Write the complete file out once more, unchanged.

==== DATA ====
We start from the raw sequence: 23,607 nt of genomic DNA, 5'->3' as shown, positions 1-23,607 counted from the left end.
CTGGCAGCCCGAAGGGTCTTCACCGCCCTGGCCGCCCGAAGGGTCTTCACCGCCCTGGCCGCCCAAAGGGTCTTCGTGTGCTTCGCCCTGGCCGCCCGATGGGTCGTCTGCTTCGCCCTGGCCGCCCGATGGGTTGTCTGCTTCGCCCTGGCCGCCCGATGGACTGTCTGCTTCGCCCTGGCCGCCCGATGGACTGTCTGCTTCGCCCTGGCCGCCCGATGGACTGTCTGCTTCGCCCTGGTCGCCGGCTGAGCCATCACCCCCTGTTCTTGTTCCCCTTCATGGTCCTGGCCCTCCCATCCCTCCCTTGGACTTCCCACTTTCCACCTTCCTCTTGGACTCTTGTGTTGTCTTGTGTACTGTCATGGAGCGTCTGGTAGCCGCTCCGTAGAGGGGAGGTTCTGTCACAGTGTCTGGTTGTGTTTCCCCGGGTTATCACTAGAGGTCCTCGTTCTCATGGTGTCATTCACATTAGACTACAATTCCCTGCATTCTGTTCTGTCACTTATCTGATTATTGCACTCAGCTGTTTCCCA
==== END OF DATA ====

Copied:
We start from the raw sequence: 23,607 nt of genomic DNA, 5'->3' as shown, positions 1-23,607 counted from the left end.
CTGGCAGCCCGAAGGGTCTTCACCGCCCTGGCCGCCCGAAGGGTCTTCACCGCCCTGGCCGCCCAAAGGGTCTTCGTGTGCTTCGCCCTGGCCGCCCGATGGGTCGTCTGCTTCGCCCTGGCCGCCCGATGGGTTGTCTGCTTCGCCCTGGCCGCCCGATGGACTGTCTGCTTCGCCCTGGCCGCCCGATGGACTGTCTGCTTCGCCCTGGCCGCCCGATGGACTGTCTGCTTCGCCCTGGTCGCCGGCTGAGCCATCACCCCCTGTTCTTGTTCCCCTTCATGGTCCTGGCCCTCCCATCCCTCCCTTGGACTTCCCACTTTCCACCTTCCTCTTGGACTCTTGTGTTGTCTTGTGTACTGTCATGGAGCGTCTGGTAGCCGCTCCGTAGAGGGGAGGTTCTGTCACAGTGTCTGGTTGTGTTTCCCCGGGTTATCACTAGAGGTCCTCGTTCTCATGGTGTCATTCACATTAGACTACAATTCCCTGCATTCTGTTCTGTCACTTATCTGATTATTGCACTCAGCTGTTTCCCA